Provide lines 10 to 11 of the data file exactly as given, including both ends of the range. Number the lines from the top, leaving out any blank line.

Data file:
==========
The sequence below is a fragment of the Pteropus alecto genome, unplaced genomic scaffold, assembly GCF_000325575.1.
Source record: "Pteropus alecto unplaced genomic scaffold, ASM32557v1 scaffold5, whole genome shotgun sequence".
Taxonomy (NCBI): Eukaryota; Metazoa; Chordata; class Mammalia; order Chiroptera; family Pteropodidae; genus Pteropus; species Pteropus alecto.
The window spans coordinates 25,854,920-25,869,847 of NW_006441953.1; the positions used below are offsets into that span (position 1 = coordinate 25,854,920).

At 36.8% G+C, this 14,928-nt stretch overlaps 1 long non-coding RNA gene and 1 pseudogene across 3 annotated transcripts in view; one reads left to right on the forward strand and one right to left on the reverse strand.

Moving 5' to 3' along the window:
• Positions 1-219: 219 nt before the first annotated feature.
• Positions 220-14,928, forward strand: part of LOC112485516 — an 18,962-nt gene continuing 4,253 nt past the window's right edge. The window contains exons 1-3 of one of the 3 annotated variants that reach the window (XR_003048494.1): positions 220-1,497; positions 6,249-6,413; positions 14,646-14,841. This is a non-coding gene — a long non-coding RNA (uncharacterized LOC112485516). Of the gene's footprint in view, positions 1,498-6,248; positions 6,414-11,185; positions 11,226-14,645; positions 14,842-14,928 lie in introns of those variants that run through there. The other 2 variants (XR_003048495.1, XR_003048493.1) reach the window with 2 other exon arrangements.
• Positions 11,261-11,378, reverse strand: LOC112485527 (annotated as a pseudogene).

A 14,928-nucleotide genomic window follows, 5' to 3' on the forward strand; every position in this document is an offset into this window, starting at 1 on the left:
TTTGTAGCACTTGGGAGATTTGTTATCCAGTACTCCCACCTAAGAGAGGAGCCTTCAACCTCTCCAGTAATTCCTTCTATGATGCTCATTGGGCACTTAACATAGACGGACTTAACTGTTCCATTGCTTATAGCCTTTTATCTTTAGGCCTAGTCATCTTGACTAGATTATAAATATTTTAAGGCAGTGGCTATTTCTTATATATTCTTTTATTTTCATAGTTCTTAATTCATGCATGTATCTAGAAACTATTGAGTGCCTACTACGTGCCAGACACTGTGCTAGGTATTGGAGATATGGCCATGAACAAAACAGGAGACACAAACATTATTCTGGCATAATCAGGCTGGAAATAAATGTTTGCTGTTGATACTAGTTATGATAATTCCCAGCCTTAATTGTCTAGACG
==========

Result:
A 14,928-nucleotide genomic window follows, 5' to 3' on the forward strand; every position in this document is an offset into this window, starting at 1 on the left:
TTTGTAGCACTTGGGAGATTTGTTATCCAGTACTCCCACCTAAGAGAGGAGCCTTCAACCTCTCCAGTAATTCCTTCTATGATGCTCATTGGGCACTTAACATAGACGGACTTAACTGTTCCATTGCTTATAGCCTTTTATCTTTAGGCCTAGTCATCTTGACTAGATTATAAATATTTTAAGGCAGTGGCTATTTCTTATATATTCTTTTATTTTCATAGTTCTTAATTCATGCATGTATCTAGAAACTATTGAGTGCCTACTACGTGCCAGACACTGTGCTAGGTATTGGAGATATGGCCATGAACAAAACAGGAGACACAAACATTATTCTGGCATAATCAGGCTGGAAATAAATGTTTGCTGTTGATACTAGTTATGATAATTCCCAGCCTTAATTGTCTAGACG